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|The 1993 scheme||CSA 1|
|The 2003 scheme||CSA 2|
|The 2012 scheme||CSA 3 - Implemented 10 December 2012|
|Child Support Agency or CMEC||Is now to be known as the Child Maintenance Service - “CMS”|
|“Qualifying Child”||For child maintenance purposes this is someone who is either under 16, or under 19 and in full time education doing a course that is not higher than an A-Level or an equivalent standard (now 20 under CSA 3).|
|“Relevant Other Child”||Is any child who lives with a non-resident parent and for whom the non-resident parent or their partner receives child benefit?|
|“Non-Resident Parent”||This is a parent who is not the main day-to-day carer of their child and who the child does not normally live with. Under CSA 3 will be called the “Parent Who Pays”|
|“Parent With Care”||This is a parent who has the main day to day care of their child and who the child normally lives with. Under CSA 3 will become the “Parent Who Receives Child Maintenance”|
|The “Gateway Conversation”||The conversation informing a potential applicant of the assistance available to them (CSA 3)|
What can the CSA do?
Who can use the CSA?
Who cannot use the CSA?
Other rules to note
The CSA has jurisdiction unless there is an agreement in financial remedy proceedings (divorce). If such an order was made after 3 March 2003, the child maintenance is only guaranteed to last for 12 months, and even then not so if a child support application has been made prior to the making of such order.
Education expenses do not include nursery fees.
Disability costs are outside the remit of the CSA.
The 1993 scheme
The Child Support Act came into force in April 1993. The scheme was complicated and required a large amount of information and the amount of maintenance payable depended on the circumstances of both parties.
The 2003 scheme
Nil Rate - This applies to prisoners, students and parents who are children themselves.
Flat Rate - The flat rate is £5 per week where the NRP’s net income is £100 per week or less, or if they are in receipt of certain benefits.
Reduced Rate - This is a sliding scale between £100 - £200 per week net.
The Basic Rate - One child – 15%; Two children – 20%; Three or more children – 25%.
The percentage approach applies unless there are other relevant children living in the NRP’s household. If the NRP has other relevant children living in his household then, before the basic rate is worked out, the NRP’s income is first of all reduced by 15% for one relevant child, 20% for two, and 25% for three or more. The remaining amount after deduction is then subject to basic rate calculation, e.g. the NRP has two children living with him. From his £400 per week we deduct 20%, which is £80, which means that his net income for child support purposes is £320.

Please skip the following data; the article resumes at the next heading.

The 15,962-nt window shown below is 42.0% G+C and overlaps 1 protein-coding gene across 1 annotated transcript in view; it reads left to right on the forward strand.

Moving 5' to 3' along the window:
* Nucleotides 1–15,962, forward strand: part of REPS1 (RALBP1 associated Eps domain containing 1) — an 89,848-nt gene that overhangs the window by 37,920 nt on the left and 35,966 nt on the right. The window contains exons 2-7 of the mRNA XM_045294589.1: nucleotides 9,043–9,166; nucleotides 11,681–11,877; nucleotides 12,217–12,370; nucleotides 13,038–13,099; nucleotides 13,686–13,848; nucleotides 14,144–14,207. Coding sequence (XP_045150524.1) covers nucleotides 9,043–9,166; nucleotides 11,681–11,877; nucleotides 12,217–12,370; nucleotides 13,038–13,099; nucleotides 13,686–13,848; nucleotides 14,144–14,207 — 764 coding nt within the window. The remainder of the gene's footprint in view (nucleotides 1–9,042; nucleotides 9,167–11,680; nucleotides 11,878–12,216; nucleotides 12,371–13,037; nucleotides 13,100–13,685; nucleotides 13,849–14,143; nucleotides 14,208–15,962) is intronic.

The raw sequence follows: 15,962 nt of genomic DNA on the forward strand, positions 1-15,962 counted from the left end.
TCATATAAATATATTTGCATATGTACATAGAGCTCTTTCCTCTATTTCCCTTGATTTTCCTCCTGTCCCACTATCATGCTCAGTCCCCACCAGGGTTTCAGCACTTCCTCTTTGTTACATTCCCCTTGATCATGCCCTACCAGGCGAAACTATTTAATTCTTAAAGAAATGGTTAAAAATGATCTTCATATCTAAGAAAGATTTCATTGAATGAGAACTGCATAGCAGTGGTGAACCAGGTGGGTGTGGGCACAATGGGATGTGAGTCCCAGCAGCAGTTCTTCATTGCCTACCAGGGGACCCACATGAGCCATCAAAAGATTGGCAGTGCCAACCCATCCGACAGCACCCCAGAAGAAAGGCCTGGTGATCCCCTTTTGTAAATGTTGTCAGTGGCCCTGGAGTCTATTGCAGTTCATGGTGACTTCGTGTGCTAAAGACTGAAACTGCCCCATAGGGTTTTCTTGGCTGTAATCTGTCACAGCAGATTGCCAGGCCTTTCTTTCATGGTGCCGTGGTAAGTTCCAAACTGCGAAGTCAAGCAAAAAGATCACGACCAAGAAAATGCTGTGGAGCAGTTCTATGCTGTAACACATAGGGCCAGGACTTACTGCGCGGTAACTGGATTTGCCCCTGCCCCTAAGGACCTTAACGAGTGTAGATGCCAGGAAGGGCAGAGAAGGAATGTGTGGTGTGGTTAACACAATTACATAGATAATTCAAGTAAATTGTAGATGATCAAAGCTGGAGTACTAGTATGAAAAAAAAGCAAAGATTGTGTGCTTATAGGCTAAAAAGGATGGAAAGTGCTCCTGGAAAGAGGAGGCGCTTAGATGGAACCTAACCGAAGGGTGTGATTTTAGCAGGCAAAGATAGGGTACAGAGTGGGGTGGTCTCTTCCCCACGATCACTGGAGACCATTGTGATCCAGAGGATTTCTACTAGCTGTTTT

There is a maintenance cap which is £104,000 pa net or £2,000 pw which means the maximum amount payable is
Net income for employees is calculated as gross pay, including bonuses and overtime but excluding benefits in kind and miscellaneous income (tips/expenses, etc), less income tax, NI contributions and full pension contributions.
Where the NRP has staying contact maintenance is reduced as follows:
52 nights – 103 nights – 1/7th
104 nights – 155 nights – 2/7ths
156 nights – 174 nights – 3/7ths
175 nights or more – 50% + £7 further reduction for each child.
If different qualifying children stay different amounts of time the fractions are averaged out pro rata.
The 2012 Scheme
The new system came into force on 10 December 2012. Eligibility for the 2012 scheme is based on the number of children qualifying for child maintenance named in the application. There must be at least 4 children with the same 2 parents named in the application, and the parents must have no existing child support case in respect of those children for that application to be administered under the scheme otherwise it will be handled according to the 2003 scheme rules.
Because we are now in the 2012 scheme the definitions change and the NRP now becomes the “Parent Who Pays” (PWP) and the PWC becomes the “Parent Who Receives Child Maintenance” (PWRCM) and the CSA or CMEC become the Child Maintenance Service (CMS).
Going forward you will only access the CMS system if there is domestic violence or you can convince the CMS that their input is required. To establish domestic violence there must have been a report to one of the following: the Police; a court; a medical professional; Social Services; MARAC (Multi-Agency Risk Assessment Conference); a specialist domestic violence organisation; an employer; Educational Services.
Going forward we are looking at family-based arrangements, and before a PWRCM can pursue child support they have to pass through a “gateway”, meaning that the PWRCM has to liaise with the Child Maintenance Options Service, so that they are aware of all the options relating to child support.
From 10 December 2012 we move from “net” to “gross” income. No longer will it be 15% - one child; 20% - two children; 25% - three children. Once the new system is established the earlier systems will close down and we will have a period of phasing in.
We will now have a 2 stage process. Income under £800 per week gross is calculated as to –
Income over £800 per week gross is –
Flat rate payments will increase from £5 to £10 per week in due course.
Under the new scheme there will be no child support paid to the other parent if truly equal.
Annual review under the CMS is a recalculation of the child support payable by reference to the current years’ tax return.
Under the new scheme the upper age limit will now be 20, not 19.Back to Law Articles